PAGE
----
Thursday, September 23, 2010

Nathalie Dubois-Sissoko + Gifting Suites

= High-class Global Venues

by Beth Zerilli

Contributing Editor

East Coast Correspondent

Nathalie Dubois-Sissoko (seen above with Emmy-winner and Nurse Jackie star Edie Falco), president and CEO of Dubois, Pelin and Associates (DPA) officially debuted her gifting suites at the 2005 Golden Globe Awards. With French –style and products, in 2010, DPA has produced six major suites making Nathalie and DPA an intricate part of almost every major award show or film festival worldwide. Born in France, Nathalie travels throughout the world and draws on the diversity of cultures and designs she discovers to make her suites unique and unforgettable.

BeansTalk grabbed a few moments with Nathalie during last week’s T.I.F.F (Toronto’s International Film Festival) to discover more about this Global Gifting Suite company.

BT: How does this year’s suite compare with the suite two years ago?

ND:This year’s suite is a bit different. There are less familiar faces this year.

BT: And the overall success of this year?

ND: If you look at the overall seven days it had been a good event. We are actually closing earlier since we are running out of products. So, I guess it has been a successful week.

BT: How do you get started in this business (Gifting Lounges)?

ND: It’s a long story. I was producing special events for 10 years: anywhere from fashion shows like Donna Karan all the way to unknown designers. I worked for the Royal Family of Japan and for the [Michael] Jackson family.

I was traveling one day to Bora Bora, and I met this jewelry company that was amazing and they pressured me to do their public relations, which I didn’t do at the time. And finally, I decided to put this (the jewelry line) on the red carpet of the Golden Globes. We had so many presents around the necklace we were [displaying] for the celebrity (gifting) that we decided to take a suite and put all the products in it. It was a concept that was already done – we didn’t invent anything.

BT: How long have you been doing Gifting Lounges?

ND: We started in Januray 2005 with Golden Globes and we basically took it world wide.

BT: How are you different from the other gifting suites?

ND: We decided to do it (our gifting suites) the French way, putting it upscale. We do it very differently than anybody else. We don’t let people loose in the suite. We escort them. We carry their bags. We print invites and deliver them. All the little pluses. We are also the only company doing (gifting suites) world-wide. We partner with the biggest film festivals in the world: The Dubai Film Festival for four years, Hong Kong Film Festival and the Venice Film Festival for three years. We were in Cannes for four years. That’s what also brought us to a different level. We are very international and very upscale.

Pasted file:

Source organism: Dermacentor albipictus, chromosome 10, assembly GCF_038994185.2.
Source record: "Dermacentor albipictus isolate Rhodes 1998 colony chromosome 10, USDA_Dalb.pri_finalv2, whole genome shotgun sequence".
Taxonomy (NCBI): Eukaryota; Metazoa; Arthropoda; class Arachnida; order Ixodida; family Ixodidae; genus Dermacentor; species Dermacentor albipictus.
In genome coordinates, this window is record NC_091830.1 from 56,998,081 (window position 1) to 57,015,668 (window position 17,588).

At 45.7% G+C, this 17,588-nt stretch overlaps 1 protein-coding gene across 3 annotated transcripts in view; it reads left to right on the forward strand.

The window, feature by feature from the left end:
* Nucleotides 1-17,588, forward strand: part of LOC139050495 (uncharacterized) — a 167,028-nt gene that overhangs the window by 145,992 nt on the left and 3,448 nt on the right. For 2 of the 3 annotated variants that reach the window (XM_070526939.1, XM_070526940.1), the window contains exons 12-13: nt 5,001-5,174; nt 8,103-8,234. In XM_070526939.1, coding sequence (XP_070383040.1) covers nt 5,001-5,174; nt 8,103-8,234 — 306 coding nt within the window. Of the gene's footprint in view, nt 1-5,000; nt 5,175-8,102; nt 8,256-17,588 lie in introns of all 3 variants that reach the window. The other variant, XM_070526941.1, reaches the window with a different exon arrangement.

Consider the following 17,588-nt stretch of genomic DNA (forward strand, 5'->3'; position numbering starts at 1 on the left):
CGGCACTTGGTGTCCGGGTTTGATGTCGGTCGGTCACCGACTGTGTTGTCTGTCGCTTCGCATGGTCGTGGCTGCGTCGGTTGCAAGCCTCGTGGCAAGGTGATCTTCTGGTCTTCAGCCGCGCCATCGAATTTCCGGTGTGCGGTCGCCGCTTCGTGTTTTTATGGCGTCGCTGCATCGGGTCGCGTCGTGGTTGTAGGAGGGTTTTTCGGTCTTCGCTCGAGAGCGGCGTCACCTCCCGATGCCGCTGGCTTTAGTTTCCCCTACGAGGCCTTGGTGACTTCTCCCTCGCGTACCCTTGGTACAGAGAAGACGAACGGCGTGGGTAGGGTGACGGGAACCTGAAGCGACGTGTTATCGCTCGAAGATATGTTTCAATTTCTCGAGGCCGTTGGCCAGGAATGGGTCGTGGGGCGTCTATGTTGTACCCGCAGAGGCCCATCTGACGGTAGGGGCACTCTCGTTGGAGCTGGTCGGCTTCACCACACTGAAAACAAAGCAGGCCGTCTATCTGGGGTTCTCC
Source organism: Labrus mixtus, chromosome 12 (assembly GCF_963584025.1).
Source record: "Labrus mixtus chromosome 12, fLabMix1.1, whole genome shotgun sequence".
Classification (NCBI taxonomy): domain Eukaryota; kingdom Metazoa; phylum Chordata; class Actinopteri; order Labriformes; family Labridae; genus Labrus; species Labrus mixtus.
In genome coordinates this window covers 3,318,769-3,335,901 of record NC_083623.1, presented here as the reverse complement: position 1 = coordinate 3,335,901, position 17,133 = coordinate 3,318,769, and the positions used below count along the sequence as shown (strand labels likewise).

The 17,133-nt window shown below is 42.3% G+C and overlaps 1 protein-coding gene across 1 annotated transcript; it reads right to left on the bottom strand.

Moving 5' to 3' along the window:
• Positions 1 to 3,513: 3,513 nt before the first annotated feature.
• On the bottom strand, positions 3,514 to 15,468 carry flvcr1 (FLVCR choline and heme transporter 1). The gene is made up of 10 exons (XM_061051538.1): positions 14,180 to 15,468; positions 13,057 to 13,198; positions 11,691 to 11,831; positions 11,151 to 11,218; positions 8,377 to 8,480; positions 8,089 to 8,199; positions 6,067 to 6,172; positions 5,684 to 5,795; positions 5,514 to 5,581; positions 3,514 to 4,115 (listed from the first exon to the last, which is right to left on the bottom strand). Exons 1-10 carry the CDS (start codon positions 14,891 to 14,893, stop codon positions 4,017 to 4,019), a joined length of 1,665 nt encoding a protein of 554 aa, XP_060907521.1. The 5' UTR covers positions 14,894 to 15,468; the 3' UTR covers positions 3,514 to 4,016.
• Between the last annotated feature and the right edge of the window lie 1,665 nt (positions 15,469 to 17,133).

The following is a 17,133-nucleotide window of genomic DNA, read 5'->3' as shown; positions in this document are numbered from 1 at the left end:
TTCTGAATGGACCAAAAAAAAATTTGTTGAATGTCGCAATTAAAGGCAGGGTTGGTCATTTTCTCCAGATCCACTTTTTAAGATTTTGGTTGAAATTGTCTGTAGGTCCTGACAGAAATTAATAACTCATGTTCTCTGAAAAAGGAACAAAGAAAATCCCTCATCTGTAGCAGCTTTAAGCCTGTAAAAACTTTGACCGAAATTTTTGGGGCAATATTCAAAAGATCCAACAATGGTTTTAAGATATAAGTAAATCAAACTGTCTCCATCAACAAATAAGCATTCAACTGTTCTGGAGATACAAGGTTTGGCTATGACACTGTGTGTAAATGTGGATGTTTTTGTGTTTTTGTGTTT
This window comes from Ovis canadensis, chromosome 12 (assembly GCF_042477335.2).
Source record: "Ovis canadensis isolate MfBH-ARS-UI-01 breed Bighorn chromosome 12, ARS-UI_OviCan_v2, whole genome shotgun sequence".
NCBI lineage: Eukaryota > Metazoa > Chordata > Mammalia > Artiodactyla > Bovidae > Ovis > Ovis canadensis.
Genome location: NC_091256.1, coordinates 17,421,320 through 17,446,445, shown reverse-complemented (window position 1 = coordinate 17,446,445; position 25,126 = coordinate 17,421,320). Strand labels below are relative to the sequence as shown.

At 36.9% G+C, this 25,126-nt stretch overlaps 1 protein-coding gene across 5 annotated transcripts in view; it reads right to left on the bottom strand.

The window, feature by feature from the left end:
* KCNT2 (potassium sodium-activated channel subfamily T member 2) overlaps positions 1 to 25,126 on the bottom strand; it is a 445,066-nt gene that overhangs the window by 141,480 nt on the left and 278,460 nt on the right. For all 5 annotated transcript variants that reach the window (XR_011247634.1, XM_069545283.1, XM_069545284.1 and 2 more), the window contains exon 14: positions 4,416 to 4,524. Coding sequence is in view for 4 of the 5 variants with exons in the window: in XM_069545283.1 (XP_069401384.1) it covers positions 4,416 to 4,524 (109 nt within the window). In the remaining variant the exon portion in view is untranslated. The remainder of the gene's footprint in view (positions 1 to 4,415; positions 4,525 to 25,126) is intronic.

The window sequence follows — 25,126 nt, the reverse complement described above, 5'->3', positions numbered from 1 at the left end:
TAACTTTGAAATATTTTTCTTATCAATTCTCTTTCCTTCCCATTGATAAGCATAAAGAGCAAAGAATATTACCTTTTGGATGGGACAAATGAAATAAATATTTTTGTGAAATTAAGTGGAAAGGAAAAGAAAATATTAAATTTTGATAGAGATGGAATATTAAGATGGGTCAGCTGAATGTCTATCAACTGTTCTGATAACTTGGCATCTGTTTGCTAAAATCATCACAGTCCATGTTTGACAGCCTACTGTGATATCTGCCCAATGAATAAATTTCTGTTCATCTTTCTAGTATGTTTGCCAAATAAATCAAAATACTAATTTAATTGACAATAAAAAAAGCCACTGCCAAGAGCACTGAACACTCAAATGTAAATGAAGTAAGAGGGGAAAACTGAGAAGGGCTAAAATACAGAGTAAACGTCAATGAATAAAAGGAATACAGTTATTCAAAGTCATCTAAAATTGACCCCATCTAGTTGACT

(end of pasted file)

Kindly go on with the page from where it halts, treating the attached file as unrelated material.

BT: How do you decide the products to be gifted?

ND: In every event we have a big name brand and new brands. For this event (Toronto International Film Festival), we decided to go full blast in Canadian brands. So, we approached many Canadian companies.

BT: How do you decide on which vendors to use?

ND: It’s basically everything I like. A lot of times, I just go shopping and find products. Then I pursue the products. We have a lot of companies that approach us. We screen a lot of products. I have to say that I am proud of everything I have this suite. I will either use or wear or recommend to people and I think that also what makes a difference. I am friends with so many celebrities in Hollywood and I go to their house. I see a lot of the gifts (from other company suites) recycled as Christmas gifts (for example). And I know that a lot of my gifts are worn by the celebrities. They get shot (by photographers) in the streets with bracelets (etc) and I guess it’s pretty much coming from my taste. Things I like. I don’t compromise for money. I just choose things that I will love.

BT: Have you ever had an experience where you invited a vendor and they were not what you expected?

ND: Yes! It happened in Venice. And it was so embarrassing! It was a plate with Swarovski crystals and it just looked cheap and so 15-years-old. And that year we had Charlize Theron and Richard Gere and there was no way I could have gone to them (with these), so I hid the plates and sent them back.

BT: Have you noticed that the vendors, particularly those that are new to their industries, take off in popularity after the exposure from your suites?